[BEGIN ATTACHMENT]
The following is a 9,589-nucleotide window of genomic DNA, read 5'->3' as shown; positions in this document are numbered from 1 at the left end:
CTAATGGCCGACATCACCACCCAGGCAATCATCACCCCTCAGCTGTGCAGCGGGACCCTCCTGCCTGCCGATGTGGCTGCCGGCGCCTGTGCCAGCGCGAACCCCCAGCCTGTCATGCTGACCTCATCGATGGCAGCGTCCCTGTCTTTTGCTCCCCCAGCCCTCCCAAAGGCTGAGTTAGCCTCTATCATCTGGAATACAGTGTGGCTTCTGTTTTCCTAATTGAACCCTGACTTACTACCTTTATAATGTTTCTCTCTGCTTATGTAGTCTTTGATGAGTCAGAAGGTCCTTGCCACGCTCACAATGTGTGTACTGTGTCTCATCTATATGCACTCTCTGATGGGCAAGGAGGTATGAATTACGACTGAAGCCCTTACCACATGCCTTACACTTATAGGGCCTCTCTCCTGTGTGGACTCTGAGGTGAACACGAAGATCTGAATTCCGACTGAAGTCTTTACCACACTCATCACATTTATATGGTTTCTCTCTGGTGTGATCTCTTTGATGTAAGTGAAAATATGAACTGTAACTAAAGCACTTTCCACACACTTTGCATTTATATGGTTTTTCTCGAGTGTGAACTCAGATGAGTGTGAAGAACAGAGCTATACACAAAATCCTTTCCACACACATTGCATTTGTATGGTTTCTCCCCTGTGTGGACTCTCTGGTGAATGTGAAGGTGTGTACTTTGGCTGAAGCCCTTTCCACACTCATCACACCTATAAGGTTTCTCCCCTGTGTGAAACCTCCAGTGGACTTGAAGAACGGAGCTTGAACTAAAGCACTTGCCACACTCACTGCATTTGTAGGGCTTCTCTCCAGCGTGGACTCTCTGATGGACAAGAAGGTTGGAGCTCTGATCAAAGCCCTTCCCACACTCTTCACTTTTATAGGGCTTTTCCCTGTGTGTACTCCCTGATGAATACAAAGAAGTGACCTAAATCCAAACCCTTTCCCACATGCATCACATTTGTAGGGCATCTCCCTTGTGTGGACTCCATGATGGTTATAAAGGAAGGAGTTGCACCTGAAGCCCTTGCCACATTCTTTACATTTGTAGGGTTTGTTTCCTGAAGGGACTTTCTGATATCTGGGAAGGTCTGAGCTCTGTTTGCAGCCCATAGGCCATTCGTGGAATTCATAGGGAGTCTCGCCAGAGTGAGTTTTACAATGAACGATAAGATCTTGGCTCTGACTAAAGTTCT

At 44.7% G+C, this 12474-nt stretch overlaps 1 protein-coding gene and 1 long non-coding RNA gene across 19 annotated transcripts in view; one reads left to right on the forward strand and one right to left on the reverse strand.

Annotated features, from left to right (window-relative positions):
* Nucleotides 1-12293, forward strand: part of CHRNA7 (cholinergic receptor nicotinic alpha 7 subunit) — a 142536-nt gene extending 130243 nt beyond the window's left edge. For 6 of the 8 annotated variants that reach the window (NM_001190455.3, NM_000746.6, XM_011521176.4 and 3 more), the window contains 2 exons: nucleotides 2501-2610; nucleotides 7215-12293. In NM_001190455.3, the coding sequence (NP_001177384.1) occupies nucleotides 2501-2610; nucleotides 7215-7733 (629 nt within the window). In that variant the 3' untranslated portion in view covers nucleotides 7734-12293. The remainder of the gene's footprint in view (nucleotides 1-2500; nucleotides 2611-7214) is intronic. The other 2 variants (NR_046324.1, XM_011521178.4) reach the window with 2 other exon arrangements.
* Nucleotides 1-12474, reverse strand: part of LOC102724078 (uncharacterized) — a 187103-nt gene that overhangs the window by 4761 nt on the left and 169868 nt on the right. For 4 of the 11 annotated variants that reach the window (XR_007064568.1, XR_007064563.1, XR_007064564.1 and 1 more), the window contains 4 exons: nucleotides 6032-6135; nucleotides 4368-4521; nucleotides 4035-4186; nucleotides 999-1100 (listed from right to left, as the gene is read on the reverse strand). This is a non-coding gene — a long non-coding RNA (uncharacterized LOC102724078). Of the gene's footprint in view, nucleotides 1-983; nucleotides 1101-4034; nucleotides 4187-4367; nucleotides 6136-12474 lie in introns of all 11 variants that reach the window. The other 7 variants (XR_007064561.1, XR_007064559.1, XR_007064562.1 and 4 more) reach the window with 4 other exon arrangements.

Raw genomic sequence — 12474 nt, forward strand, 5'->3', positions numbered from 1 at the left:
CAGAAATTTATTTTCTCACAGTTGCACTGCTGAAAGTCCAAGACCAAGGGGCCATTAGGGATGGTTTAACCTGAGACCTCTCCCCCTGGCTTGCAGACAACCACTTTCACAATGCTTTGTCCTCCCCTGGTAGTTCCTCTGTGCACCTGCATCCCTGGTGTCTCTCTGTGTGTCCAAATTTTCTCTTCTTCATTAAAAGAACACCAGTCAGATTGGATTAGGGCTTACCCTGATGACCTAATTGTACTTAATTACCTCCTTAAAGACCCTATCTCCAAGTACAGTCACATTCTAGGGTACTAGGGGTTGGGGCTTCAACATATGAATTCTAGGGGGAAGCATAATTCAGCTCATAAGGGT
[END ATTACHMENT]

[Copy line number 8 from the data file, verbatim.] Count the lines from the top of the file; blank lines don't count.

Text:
CAGAAATTTATTTTCTCACAGTTGCACTGCTGAAAGTCCAAGACCAAGGGGCCATTAGGGATGGTTTAACCTGAGACCTCTCCCCCTGGCTTGCAGACAACCACTTTCACAATGCTTTGTCCTCCCCTGGTAGTTCCTCTGTGCACCTGCATCCCTGGTGTCTCTCTGTGTGTCCAAATTTTCTCTTCTTCATTAAAAGAACACCAGTCAGATTGGATTAGGGCTTACCCTGATGACCTAATTGTACTTAATTACCTCCTTAAAGACCCTATCTCCAAGTACAGTCACATTCTAGGGTACTAGGGGTTGGGGCTTCAACATATGAATTCTAGGGGGAAGCATAATTCAGCTCATAAGGGT